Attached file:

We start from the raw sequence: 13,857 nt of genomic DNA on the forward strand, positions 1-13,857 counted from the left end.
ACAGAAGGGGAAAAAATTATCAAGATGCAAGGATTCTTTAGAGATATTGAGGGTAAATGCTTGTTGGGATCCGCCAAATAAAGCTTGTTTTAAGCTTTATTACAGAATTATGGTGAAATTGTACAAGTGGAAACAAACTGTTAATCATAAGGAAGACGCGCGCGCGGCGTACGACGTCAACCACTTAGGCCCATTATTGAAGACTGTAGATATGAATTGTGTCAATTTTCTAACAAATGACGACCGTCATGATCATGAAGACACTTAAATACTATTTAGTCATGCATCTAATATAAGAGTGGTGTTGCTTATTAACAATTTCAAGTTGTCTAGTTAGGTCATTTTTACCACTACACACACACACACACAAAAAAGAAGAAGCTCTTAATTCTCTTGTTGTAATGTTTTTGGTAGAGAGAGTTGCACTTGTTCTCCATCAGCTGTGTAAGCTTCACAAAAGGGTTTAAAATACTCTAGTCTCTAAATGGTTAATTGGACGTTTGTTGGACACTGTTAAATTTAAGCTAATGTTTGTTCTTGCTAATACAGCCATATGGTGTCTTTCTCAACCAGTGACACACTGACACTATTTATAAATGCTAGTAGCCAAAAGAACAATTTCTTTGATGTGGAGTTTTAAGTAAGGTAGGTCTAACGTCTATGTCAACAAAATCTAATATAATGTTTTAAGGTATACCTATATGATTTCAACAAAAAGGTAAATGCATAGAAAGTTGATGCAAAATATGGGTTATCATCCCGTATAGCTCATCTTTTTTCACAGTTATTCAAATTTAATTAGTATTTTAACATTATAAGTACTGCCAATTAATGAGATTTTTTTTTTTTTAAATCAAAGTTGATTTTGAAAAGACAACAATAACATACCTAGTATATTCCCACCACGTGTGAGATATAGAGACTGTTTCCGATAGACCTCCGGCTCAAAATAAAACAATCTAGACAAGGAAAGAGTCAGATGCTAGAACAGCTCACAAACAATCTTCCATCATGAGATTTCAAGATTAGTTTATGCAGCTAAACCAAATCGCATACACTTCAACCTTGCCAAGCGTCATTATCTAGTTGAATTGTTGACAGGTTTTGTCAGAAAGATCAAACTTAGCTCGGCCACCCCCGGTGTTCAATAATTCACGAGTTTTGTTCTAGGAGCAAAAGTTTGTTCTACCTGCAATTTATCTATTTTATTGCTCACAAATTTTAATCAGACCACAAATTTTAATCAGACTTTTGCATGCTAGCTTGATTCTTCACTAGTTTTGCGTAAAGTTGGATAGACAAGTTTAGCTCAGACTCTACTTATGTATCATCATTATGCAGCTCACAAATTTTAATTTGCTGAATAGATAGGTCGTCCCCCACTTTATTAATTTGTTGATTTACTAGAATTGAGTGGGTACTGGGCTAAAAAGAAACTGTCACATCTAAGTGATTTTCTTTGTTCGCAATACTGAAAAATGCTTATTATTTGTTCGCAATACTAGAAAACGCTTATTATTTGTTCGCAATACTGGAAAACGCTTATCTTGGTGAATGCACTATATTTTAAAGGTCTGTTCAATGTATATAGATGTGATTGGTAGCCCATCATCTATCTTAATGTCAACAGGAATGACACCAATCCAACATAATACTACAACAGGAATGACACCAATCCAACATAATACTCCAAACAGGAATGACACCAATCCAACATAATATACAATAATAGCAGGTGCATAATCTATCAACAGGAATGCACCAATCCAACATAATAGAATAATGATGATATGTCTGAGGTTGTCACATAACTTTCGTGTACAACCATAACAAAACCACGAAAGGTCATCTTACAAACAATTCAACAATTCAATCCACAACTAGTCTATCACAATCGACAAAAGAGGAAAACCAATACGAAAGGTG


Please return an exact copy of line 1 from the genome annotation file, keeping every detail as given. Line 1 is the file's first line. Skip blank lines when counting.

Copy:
We start from the raw sequence: 13,857 nt of genomic DNA on the forward strand, positions 1-13,857 counted from the left end.